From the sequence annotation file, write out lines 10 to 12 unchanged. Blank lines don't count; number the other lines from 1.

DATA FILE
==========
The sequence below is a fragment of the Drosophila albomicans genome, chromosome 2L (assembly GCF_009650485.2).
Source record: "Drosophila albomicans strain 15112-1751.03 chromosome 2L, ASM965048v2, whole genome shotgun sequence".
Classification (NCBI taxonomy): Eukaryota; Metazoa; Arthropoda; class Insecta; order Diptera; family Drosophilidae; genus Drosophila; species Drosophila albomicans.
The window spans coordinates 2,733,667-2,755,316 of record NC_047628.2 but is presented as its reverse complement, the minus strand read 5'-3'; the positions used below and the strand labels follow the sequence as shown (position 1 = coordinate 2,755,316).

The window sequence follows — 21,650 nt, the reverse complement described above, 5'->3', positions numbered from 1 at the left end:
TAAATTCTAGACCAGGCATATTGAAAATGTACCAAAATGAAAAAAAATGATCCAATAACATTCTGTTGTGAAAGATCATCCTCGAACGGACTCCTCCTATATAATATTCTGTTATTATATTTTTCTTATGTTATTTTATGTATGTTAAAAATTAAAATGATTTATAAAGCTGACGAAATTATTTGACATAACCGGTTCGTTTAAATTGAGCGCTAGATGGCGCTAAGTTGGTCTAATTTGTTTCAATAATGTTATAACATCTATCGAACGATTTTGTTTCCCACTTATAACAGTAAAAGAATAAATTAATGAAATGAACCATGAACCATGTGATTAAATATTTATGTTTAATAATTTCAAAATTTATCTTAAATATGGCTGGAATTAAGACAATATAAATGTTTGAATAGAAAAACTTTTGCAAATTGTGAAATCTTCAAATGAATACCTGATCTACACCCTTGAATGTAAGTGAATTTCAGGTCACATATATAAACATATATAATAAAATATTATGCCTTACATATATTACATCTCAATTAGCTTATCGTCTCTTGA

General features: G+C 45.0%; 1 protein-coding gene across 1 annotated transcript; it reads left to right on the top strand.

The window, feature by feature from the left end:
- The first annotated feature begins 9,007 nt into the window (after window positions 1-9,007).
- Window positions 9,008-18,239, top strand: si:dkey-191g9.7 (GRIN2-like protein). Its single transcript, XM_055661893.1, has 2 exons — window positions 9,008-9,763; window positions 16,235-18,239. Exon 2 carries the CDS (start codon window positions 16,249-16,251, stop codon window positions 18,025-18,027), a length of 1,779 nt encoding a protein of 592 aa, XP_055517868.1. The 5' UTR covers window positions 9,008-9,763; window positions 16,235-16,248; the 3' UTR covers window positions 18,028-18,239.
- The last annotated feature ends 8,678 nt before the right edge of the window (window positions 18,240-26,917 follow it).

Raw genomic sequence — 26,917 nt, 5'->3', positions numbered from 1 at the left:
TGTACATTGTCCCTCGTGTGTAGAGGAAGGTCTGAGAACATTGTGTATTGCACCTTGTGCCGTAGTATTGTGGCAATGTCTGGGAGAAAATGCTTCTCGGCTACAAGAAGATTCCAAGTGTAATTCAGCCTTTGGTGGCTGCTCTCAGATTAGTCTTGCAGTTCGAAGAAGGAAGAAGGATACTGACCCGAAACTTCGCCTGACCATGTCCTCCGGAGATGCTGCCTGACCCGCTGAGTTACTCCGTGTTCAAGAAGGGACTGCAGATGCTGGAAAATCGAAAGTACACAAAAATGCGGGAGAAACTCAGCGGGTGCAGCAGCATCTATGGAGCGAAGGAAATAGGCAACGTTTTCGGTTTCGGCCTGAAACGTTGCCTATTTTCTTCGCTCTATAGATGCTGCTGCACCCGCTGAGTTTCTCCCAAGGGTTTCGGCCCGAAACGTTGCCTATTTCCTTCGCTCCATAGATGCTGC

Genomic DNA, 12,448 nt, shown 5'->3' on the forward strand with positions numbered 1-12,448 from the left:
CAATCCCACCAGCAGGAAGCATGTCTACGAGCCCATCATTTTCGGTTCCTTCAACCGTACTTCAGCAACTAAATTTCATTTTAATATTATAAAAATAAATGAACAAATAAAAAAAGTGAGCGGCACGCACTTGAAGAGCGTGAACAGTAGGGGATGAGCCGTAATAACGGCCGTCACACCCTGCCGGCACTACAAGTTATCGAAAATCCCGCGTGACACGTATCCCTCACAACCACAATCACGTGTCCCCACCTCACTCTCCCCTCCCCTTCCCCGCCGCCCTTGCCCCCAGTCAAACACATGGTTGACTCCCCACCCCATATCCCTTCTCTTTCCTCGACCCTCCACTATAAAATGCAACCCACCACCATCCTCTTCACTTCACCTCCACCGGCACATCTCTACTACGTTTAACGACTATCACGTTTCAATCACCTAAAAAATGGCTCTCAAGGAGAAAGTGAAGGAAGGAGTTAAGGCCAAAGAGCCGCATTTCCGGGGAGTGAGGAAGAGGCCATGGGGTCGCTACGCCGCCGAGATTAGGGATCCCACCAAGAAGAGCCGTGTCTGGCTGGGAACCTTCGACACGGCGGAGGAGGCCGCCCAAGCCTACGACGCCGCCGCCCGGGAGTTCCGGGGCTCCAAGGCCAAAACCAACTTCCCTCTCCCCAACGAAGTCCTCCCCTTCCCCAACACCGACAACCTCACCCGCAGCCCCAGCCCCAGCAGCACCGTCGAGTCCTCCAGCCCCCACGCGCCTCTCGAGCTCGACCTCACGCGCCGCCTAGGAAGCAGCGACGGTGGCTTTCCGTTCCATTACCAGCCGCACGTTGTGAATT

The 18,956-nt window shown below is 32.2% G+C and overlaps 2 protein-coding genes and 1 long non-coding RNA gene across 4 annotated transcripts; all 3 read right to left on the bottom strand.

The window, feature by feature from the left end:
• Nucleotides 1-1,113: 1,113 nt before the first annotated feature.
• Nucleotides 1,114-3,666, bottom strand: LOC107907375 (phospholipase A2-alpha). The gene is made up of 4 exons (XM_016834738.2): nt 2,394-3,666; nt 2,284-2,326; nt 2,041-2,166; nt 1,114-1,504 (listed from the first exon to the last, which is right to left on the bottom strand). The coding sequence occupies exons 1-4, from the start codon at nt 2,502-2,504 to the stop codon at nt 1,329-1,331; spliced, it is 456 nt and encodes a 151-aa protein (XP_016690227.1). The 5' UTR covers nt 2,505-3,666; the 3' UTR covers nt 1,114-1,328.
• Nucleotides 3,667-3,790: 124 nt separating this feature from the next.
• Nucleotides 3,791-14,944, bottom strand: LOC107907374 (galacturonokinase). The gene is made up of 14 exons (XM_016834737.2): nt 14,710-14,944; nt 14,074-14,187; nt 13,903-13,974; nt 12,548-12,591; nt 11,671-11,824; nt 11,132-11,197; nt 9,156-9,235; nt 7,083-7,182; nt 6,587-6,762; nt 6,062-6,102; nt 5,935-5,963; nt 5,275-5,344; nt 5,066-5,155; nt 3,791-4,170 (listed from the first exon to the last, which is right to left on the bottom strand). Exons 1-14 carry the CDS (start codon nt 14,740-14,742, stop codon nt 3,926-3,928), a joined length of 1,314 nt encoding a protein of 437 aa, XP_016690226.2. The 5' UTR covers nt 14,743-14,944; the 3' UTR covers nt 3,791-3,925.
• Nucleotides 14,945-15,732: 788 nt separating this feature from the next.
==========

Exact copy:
- Window positions 9,008-18,239, top strand: si:dkey-191g9.7 (GRIN2-like protein). Its single transcript, XM_055661893.1, has 2 exons — window positions 9,008-9,763; window positions 16,235-18,239. Exon 2 carries the CDS (start codon window positions 16,249-16,251, stop codon window positions 18,025-18,027), a length of 1,779 nt encoding a protein of 592 aa, XP_055517868.1. The 5' UTR covers window positions 9,008-9,763; window positions 16,235-16,248; the 3' UTR covers window positions 18,028-18,239.
- The last annotated feature ends 8,678 nt before the right edge of the window (window positions 18,240-26,917 follow it).

Raw genomic sequence — 26,917 nt, 5'->3', positions numbered from 1 at the left: